It is in educating one person at a time that you will make a difference.

    My husband's loss is 30%, and we spend so much time laughing at what he thinks I said, that we learn to take joy in this gift.

    My father had 75% loss, while having dementia. THAT is another story!
    Asking him, "Do you want a pill for pain?"
    "What? A pie for pay?"
    Only now is funny.

    Keep on advocating.
    Give yourself a pat on the back.

  5. Mog, thank you for this wonderful post and your blog. I have read several of your other posts and I will be back to read more.
    I work as a cultural interpreter and teach staff how to overcome their stigmas and how to communicate clearly.
    I always very so incompetent when I can not communicate in another language whether it is french, italian or sign!
    Thank you for sharing and stopping by my blog.
    I will be back.
    Blessings and smiles

  6. People think I'm rude or ignoring them and that just makes me not someone they want to socialize with.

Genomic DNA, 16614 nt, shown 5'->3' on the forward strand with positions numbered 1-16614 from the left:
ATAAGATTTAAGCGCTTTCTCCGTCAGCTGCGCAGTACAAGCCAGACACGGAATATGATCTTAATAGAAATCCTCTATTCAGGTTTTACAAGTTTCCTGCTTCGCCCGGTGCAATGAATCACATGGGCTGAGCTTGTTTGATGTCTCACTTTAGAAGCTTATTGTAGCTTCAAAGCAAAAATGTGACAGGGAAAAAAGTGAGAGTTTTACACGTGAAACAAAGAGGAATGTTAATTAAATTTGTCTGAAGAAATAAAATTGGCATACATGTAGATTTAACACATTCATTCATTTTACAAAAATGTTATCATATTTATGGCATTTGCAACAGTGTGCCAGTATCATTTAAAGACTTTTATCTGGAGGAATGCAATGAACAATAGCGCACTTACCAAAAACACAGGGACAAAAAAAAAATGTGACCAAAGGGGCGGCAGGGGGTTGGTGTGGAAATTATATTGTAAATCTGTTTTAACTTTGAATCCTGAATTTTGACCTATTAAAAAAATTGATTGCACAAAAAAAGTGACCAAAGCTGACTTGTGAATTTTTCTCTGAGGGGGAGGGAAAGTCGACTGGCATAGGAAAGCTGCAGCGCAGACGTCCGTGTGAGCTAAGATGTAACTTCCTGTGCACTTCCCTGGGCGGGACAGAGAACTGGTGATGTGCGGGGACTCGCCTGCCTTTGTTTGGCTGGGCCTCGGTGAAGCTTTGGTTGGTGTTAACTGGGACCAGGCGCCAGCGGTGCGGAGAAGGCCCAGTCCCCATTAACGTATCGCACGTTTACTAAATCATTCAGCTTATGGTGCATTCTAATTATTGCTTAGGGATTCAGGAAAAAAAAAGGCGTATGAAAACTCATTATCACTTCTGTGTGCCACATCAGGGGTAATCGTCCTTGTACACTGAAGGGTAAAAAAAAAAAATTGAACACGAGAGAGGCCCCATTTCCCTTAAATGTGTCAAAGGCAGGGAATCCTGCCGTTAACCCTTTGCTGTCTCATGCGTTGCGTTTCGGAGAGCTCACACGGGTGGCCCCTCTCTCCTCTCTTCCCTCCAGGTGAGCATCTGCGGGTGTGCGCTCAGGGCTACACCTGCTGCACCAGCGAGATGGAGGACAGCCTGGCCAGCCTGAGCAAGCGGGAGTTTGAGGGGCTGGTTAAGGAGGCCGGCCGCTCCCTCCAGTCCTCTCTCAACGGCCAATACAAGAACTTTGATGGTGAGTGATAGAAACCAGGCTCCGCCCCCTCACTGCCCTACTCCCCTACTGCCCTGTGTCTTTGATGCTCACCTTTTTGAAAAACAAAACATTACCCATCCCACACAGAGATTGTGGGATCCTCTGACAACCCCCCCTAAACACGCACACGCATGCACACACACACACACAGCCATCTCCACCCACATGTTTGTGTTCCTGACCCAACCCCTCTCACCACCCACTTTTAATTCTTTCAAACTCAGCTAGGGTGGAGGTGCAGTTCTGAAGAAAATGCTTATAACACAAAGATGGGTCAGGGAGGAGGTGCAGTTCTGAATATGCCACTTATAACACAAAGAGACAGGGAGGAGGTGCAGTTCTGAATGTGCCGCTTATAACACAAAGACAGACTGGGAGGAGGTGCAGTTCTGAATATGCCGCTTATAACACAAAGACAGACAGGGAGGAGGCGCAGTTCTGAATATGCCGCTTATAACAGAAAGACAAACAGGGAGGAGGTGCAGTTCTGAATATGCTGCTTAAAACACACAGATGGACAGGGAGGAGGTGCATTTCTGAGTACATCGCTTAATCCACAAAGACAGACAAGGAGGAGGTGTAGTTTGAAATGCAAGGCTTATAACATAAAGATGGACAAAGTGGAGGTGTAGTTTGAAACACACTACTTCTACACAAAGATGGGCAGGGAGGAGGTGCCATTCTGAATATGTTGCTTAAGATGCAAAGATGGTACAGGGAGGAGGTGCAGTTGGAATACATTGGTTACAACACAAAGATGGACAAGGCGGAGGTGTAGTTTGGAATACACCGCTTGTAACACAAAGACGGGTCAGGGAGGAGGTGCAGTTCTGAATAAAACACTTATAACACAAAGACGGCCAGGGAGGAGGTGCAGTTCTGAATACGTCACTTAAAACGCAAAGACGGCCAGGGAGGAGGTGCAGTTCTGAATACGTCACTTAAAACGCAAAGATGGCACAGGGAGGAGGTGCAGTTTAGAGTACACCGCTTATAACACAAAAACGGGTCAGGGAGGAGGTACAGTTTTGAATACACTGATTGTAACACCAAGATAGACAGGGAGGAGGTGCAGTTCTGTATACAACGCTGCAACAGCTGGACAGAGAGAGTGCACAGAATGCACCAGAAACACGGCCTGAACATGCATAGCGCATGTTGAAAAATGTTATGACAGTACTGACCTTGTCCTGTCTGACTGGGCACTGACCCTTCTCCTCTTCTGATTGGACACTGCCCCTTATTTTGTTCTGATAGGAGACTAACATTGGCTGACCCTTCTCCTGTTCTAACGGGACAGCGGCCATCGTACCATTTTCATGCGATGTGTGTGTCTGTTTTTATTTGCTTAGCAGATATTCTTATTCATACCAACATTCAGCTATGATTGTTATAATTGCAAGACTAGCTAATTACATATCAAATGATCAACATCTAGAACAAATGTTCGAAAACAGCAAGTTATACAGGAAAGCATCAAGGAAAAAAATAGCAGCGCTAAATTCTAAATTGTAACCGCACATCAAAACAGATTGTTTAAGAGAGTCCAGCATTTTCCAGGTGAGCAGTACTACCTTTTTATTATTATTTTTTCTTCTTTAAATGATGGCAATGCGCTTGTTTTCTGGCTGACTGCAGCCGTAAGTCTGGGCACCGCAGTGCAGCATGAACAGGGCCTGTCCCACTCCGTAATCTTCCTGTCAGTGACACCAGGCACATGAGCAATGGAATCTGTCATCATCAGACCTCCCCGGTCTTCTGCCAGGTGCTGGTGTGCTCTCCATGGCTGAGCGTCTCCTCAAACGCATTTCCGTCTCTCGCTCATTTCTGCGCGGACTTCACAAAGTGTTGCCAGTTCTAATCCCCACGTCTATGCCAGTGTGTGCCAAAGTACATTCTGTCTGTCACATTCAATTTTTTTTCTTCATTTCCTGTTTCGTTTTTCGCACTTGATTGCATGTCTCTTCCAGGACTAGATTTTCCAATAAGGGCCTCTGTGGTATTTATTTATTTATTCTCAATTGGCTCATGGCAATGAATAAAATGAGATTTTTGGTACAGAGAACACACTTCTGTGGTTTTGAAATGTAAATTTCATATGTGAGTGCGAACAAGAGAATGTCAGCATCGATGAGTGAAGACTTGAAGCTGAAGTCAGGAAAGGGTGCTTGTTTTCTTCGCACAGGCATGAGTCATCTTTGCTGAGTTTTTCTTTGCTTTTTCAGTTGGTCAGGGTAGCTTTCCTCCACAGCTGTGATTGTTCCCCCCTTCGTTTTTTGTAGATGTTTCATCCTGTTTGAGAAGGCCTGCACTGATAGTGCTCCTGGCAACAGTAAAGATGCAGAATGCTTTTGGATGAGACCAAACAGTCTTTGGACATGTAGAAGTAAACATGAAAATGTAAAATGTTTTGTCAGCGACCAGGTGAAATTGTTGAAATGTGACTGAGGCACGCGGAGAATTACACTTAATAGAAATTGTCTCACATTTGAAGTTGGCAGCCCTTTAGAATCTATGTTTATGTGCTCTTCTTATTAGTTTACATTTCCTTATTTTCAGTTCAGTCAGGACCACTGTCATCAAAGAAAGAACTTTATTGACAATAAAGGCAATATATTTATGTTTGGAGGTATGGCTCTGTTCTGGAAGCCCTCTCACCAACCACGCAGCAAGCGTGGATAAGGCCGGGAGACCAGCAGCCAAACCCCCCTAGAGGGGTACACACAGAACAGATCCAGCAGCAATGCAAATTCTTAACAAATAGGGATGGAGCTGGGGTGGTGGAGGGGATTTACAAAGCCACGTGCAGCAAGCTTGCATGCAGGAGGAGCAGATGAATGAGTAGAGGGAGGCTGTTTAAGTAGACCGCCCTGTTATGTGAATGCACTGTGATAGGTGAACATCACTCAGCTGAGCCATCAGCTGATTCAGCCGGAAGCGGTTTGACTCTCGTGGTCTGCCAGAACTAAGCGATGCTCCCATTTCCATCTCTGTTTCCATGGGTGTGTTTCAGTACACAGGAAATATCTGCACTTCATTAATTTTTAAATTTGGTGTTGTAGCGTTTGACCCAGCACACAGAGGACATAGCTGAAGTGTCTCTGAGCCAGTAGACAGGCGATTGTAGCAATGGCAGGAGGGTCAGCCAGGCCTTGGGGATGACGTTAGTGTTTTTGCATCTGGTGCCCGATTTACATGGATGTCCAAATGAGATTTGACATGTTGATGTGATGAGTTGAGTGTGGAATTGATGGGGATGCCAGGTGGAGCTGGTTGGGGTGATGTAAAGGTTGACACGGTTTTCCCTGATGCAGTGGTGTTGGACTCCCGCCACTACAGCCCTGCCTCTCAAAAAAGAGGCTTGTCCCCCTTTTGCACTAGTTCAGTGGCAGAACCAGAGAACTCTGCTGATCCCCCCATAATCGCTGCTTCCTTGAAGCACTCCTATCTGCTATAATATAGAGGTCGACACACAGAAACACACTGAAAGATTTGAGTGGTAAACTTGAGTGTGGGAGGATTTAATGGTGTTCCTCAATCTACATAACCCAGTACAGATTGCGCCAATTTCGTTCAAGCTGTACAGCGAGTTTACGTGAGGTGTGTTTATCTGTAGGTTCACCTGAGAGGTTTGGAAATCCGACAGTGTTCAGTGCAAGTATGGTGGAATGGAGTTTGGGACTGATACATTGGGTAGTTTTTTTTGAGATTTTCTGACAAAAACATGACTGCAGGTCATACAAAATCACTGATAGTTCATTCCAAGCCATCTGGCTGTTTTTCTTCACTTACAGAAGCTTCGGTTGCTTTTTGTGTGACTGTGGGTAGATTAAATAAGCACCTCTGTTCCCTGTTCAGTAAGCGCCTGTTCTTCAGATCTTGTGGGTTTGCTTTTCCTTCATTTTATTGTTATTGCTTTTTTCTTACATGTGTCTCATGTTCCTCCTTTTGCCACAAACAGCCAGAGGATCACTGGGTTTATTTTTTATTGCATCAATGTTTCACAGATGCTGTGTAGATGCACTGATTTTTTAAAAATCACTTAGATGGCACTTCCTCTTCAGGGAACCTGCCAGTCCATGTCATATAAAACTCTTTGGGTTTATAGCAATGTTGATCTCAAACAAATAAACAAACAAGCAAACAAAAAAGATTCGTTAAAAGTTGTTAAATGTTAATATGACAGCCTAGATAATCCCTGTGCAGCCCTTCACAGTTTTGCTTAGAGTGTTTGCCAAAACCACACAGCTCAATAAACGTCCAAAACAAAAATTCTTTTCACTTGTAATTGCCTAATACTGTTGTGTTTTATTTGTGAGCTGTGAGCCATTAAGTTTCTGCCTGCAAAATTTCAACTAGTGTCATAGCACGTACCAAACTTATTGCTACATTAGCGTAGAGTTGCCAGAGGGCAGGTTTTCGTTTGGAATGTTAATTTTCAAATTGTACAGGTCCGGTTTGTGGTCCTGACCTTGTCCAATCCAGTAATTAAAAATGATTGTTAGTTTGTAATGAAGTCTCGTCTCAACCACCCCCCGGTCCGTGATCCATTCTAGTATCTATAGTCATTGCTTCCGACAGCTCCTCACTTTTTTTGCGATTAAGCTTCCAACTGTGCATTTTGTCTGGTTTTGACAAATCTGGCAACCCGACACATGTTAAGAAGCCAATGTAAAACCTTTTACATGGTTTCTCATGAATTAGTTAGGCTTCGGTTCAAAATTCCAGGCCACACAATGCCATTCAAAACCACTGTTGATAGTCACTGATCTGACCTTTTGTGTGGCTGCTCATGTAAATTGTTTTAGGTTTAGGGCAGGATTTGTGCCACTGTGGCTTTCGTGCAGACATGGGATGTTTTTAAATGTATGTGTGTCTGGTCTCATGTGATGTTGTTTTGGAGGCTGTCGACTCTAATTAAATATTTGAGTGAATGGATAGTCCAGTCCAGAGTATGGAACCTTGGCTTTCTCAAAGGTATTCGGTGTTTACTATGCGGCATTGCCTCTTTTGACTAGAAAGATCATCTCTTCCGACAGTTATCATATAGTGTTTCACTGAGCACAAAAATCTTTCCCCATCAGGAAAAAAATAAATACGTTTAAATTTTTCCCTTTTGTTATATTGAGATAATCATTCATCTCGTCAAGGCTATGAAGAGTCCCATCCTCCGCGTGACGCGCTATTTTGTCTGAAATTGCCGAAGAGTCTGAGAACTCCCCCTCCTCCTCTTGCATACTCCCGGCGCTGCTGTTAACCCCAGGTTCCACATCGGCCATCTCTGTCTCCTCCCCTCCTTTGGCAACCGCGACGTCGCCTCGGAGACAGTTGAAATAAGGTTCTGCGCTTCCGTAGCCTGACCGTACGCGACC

Or if they do talk to me they yell, distort their facial expressions by over talking, wave in front of my face or scare the hell out of me.

    I face discrimation with hearing loss almost daily and the fact that I am a lesbian, I've encountered it there as well.

    I have a thick skin and am resilent and don't let it bother me anymore.

  7. I don't face a lot of stigma on a daily basis but that's mainly because I avoid social situations that expose my hearing loss. That's not a very good thing for me to do as I've become quite reclusive (although that's due to other things as well) but avoidance of pain is a tendency that I have and facing stigma is painful.

    I have experienced being on the receiving end of assumptions about my intelligence because many times I'm so focused on the 'filling in the blanks' of mumbled speach so it makes sense that I can miss the joke, the subtleties in spoken convos, banter. Of course being female, blonde and booby doesn't help with counteracting some people's prejudices.

    In England, I had the added assumption from some that I was just another dumb North American… though on the flipside, I could use the 'I didn't get that because of slang or accents'… but after five years, people stopped buying that excuse so easily. 😉

    So I guess my experience with stigma is that it has been an influence in my withdrawing from a lot of social activities.